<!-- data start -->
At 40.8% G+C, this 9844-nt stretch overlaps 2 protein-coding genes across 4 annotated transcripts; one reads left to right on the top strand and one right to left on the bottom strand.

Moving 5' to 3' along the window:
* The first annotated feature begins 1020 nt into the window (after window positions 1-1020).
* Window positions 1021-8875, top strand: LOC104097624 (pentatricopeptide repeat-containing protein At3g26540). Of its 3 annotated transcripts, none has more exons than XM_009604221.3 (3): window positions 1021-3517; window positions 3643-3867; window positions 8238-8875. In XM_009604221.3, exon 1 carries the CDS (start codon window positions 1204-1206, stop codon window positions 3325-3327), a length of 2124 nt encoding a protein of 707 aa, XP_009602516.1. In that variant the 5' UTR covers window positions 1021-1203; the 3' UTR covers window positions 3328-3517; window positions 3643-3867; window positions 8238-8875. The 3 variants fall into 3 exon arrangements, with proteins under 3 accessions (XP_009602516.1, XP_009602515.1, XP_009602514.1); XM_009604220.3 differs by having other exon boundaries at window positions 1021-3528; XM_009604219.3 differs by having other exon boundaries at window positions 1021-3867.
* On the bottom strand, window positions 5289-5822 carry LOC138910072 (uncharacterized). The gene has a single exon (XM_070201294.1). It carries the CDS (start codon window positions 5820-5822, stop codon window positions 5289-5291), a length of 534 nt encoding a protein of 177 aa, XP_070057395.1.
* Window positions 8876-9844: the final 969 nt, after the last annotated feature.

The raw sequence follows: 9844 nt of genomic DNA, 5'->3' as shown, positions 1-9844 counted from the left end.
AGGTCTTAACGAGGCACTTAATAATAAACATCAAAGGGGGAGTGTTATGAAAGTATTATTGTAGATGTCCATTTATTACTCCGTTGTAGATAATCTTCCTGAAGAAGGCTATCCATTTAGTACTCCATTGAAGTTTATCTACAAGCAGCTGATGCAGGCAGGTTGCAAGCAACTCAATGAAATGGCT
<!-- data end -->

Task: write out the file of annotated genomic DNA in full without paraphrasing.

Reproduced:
At 40.8% G+C, this 9844-nt stretch overlaps 2 protein-coding genes across 4 annotated transcripts; one reads left to right on the top strand and one right to left on the bottom strand.

Moving 5' to 3' along the window:
* The first annotated feature begins 1020 nt into the window (after window positions 1-1020).
* Window positions 1021-8875, top strand: LOC104097624 (pentatricopeptide repeat-containing protein At3g26540). Of its 3 annotated transcripts, none has more exons than XM_009604221.3 (3): window positions 1021-3517; window positions 3643-3867; window positions 8238-8875. In XM_009604221.3, exon 1 carries the CDS (start codon window positions 1204-1206, stop codon window positions 3325-3327), a length of 2124 nt encoding a protein of 707 aa, XP_009602516.1. In that variant the 5' UTR covers window positions 1021-1203; the 3' UTR covers window positions 3328-3517; window positions 3643-3867; window positions 8238-8875. The 3 variants fall into 3 exon arrangements, with proteins under 3 accessions (XP_009602516.1, XP_009602515.1, XP_009602514.1); XM_009604220.3 differs by having other exon boundaries at window positions 1021-3528; XM_009604219.3 differs by having other exon boundaries at window positions 1021-3867.
* On the bottom strand, window positions 5289-5822 carry LOC138910072 (uncharacterized). The gene has a single exon (XM_070201294.1). It carries the CDS (start codon window positions 5820-5822, stop codon window positions 5289-5291), a length of 534 nt encoding a protein of 177 aa, XP_070057395.1.
* Window positions 8876-9844: the final 969 nt, after the last annotated feature.

The raw sequence follows: 9844 nt of genomic DNA, 5'->3' as shown, positions 1-9844 counted from the left end.
AGGTCTTAACGAGGCACTTAATAATAAACATCAAAGGGGGAGTGTTATGAAAGTATTATTGTAGATGTCCATTTATTACTCCGTTGTAGATAATCTTCCTGAAGAAGGCTATCCATTTAGTACTCCATTGAAGTTTATCTACAAGCAGCTGATGCAGGCAGGTTGCAAGCAACTCAATGAAATGGCT